THE OXFORD suffrage flag is flying across the city today, to mark 100 years since British and Irish women first voted.

More than 30 Oxford University colleges, as well as a number of university departments and some local schools are taking part in the initiative.

The flag – depicting the city’s patron saint, St Frideswide – was produced by a local women’s suffrage group in 1908 and has been recreated for the centenary based on a pencil sketch that featured in the Oxford Times.

Today's scheme is part of a year of ongoing commemorations.

The 1918 election was the first to be held after the Representation of the People Act, which gave women over 30 the right to vote.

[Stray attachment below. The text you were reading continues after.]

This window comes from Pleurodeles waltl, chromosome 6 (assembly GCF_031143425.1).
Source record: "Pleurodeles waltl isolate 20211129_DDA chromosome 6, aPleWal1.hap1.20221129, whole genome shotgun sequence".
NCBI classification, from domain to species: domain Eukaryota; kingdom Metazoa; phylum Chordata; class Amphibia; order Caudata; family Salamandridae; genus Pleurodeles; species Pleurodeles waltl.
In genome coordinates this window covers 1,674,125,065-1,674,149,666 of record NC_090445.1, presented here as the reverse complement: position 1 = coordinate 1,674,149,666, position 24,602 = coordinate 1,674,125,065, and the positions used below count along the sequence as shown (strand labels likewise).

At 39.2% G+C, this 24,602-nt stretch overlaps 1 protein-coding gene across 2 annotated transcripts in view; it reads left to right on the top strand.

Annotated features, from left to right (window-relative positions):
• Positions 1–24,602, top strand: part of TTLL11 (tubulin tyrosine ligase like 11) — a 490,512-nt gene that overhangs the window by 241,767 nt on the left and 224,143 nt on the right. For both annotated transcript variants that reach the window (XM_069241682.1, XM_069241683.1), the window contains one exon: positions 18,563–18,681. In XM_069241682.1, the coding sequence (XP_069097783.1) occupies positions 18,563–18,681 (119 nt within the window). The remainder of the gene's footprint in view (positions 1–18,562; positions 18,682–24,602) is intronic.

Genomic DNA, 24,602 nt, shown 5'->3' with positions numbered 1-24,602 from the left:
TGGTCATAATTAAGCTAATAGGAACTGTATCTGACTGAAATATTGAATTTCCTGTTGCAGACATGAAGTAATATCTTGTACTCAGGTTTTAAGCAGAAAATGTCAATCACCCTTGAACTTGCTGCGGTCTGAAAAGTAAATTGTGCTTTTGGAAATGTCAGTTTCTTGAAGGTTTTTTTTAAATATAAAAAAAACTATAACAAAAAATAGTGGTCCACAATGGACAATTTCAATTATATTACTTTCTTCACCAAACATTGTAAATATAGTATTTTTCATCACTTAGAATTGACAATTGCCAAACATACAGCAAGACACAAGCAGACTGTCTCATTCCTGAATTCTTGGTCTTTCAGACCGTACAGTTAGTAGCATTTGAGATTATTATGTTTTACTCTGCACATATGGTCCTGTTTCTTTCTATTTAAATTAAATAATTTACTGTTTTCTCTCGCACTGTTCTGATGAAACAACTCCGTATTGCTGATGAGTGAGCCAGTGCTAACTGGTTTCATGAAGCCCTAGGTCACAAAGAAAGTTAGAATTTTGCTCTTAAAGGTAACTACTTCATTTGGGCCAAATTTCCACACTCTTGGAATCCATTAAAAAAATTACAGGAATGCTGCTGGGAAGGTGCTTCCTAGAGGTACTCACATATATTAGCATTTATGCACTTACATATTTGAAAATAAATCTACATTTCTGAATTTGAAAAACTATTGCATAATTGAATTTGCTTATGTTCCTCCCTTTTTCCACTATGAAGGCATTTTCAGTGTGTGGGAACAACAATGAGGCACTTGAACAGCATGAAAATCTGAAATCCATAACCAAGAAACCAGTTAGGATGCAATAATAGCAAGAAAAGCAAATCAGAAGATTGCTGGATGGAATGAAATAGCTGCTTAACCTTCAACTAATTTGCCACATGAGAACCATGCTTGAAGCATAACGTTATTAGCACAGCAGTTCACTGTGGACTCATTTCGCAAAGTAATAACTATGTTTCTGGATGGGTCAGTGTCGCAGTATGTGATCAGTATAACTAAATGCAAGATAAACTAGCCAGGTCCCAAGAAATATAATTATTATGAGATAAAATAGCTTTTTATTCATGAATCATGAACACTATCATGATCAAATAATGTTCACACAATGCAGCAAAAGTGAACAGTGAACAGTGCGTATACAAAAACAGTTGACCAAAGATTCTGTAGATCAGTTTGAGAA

Oxford Professor Senia Paseta, who co-directs Women in Humanities, said: "The history of suffrage, and women’s history in general, are really vibrant areas of research at Oxford University, and it has been a pleasure to see this reflected in the high-profile events held throughout 2018 to mark 100 years since women won the vote.

"Oxford itself has a rich history in the campaign for women’s suffrage, beginning in the late 19th century and gaining real momentum with the foundation of the Oxford Women’s Suffrage Society in 1904."

Among Oxford’s most prominent women’s suffrage campaigners is Emily Wilding Davison, who died at the Epsom Derby in 1913, when she was fatally injured by the King’s horse.